People commonly see failure as a setback in life, but the reality is that failure is just a bump on the road to success. Sometimes in life you may come across a setback or simply fail altogether at something. It’s no fun, but it’s important to remember that you can’t really avoid it unless you avoid doing anything at all. In some cases, the pain of rejection can be exactly what you need to boost your resolve. Here, company administration experts Business Rescue Expert are taking a look at healthy ways to deal with failure and the famous faces who didn’t give up.
Not all of us can boast a glowing record in our years of education – but neither can the notable American director, producer and screenwriter, Steven Spielberg. His career spans over four decades and he is considered as a pioneer of the New Hollywood Era, but things didn’t just fall into place for him. After finishing high school with poor grades, Spielberg was rejected from the University of Southern California 3 times, but he did not simply accept this. By 1996, he was an honorary graduate and a trustee at USC, and by this time he had directed a long string of titles including Jaws (1975), E.T The Extra Terrestrial (1982) and The Colour Purple (1985). He is regarded by many as one of the most influential figures in the entertainment industry, winning 3 Academy Awards and 7 Emmy’s. As of 2019, Spielberg’s net worth was a staggering $3.7 billion, making him testament to the idea that your school grades really do not always follow you into professional life.
While her talk show which began in 1986 is one of the highest–ranking television programs in American history, Oprah is hailed as ‘The Queen of All Media’ and rightly so. However, the road to success wasn’t a simple journey, as the now billionaire screen queen and philanthropist found out. Her self–titled program is renowned for its empathy and compassion, and Oprah herself is praised for how attuned she is with her audience. Oprah’s couch has become a point for people to confide and share thoughts and feelings, taking a personal setting and broadcasting it to millions of viewers eager to relate to her ability to create universal sentiments. She has tackled taboos at every end of the scale, giving a platform to those who bear the brunt of racism and tragedy. However, she was slated by producers in the past for these exact qualities, deciding that she was far too emotional to succeed in the industry. She has truly created her own self–help empire, and in 2013 she was awarded the Presidential Medal of Freedom – the nation’s highest honour for civilians) by then president, Barack Obama.
The intensely crucial music mogul is notorious for his work in the entertainment industry, and in 2019 his net worth is near an eye-watering £436 million. His television phenomenon The X Factor first aired in 2004, and it was an immediate hit with viewers. However, his road to success was not without any struggles. In his education, his teachers deemed him a failure, with consistently low grades and a series of expulsions from numerous boarding schools. He began his working life as a clerk at EMI, a prolific record company, and he left at 23 to start his own recording venture; only for it to fold by the time he was 24. When he turned 30, he filed for bankruptcy, having lost all of his revenue he moved back in with his parents. His turning point unfolded during his time at BMG as a music consultant, where his pop acts made more than 25 million in album sales and had 17 UK singles. I t was onwards and upwards from then on for Cowell, and he still remains a force to be reckoned with in the entertainment industry.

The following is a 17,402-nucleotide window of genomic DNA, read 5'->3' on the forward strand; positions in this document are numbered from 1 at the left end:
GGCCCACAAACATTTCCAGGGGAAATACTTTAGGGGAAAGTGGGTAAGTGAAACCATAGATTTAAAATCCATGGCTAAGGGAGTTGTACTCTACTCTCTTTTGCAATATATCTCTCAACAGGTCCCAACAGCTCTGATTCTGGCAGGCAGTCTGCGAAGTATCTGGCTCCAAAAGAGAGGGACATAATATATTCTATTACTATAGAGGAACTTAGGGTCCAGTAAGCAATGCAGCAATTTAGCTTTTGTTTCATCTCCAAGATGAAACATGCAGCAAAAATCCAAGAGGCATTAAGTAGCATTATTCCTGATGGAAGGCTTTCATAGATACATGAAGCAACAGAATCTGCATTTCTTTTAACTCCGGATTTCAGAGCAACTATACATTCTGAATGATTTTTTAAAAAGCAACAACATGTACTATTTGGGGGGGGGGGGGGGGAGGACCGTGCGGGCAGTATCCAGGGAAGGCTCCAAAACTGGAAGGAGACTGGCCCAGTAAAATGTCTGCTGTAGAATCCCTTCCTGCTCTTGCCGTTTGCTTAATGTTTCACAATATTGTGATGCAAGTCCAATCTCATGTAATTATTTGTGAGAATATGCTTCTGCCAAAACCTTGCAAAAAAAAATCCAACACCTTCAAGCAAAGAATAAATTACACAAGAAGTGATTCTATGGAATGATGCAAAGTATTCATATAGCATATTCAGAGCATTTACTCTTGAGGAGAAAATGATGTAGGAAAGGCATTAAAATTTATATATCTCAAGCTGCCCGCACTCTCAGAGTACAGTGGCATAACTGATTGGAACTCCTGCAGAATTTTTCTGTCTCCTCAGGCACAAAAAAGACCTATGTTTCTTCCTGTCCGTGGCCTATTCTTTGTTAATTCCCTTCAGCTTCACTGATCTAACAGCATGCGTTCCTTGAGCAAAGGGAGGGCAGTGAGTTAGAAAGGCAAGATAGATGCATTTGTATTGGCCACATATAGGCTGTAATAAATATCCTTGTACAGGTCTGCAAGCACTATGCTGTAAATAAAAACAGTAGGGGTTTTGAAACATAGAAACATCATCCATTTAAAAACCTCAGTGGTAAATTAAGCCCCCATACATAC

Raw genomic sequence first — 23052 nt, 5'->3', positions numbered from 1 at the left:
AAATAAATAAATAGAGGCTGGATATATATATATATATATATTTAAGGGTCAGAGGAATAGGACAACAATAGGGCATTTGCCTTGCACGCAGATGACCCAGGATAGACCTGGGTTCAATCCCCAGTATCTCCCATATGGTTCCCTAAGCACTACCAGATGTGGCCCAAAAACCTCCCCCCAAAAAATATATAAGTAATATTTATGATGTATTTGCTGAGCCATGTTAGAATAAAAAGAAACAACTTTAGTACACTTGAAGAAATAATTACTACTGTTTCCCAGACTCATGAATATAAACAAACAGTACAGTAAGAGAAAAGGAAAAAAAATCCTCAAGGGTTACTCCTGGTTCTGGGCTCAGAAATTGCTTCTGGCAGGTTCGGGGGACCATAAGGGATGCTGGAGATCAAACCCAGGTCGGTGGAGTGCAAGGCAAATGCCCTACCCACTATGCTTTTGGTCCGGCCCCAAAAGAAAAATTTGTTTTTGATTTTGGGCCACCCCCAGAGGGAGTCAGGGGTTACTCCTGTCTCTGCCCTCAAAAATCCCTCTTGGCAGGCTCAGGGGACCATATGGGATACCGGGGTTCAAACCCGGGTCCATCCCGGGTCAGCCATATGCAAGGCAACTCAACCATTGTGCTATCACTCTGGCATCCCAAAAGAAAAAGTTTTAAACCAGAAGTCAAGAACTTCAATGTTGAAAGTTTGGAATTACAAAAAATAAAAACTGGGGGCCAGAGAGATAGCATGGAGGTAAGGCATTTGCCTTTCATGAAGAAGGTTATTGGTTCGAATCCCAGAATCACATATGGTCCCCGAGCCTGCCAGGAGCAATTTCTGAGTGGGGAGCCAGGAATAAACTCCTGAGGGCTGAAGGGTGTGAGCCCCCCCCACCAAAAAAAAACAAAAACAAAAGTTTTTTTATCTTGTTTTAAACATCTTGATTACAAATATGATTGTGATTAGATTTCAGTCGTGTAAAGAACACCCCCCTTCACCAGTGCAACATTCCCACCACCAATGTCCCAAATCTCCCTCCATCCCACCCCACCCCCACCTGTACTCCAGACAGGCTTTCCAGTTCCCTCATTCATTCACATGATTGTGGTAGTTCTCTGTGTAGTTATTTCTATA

That iconic Abbey Road shot may have just been an ordinary zebra crossing if The Beatles had listened to the first record label that they auditioned for. In fact, Decca Records could have changed the whole course of British music history, as they told George, John, Paul and Ringo that ‘’guitar music was on its way out’’, concluding that their sound was unpolished and not current enough. Not many other bands would’ve had the sticking power after being knocked back by the leading record label of their time, but the foursome did not take it as the end. They were ahead of their time in terms of the music that they demonstrated to Decca, and while this didn’t go in their favour, they soared to stardom and their first UK album topped the U.K charts for an astounding 30 weeks. In fact, The Beatles demonstrated the power of innovation by revising perceptions of rock music.
The words Richard Branson and failure don’t seem to sit naturally together, considering he is one of the world’s most infamous entrepreneurs. A school dropout, Branson has had some of the most notorious successes, alongside a string of failures. His first money spinning venture, Virgin Records, set a precedent and he has since branched out in to areas such as Virgin Galactic – a space-tourism initiative. The first actual business idea Branson had was Student, a generational magazine that attracted a string of big names but struggled to make serious profits. In 1984, Branson launched Virgin Atlantic Airlines, but it almost failed to take off at all, never mind become one of the biggest names in the aviation industry – due to a flock of stray birds flying into his test flight Boeing 747. Branson was constantly trying to break into unchartered territories, but his soda venture was a notable failure. Set to rival Coke and Pepsi, in 1994 he found that Virgin Cola just wasn’t selling. However, he seems to have found the winning formula, with a current net worth of $4.1 billion.
So, what can we learn from this? Failure isn’t definitive, and there is always room for revision to get where you want to be.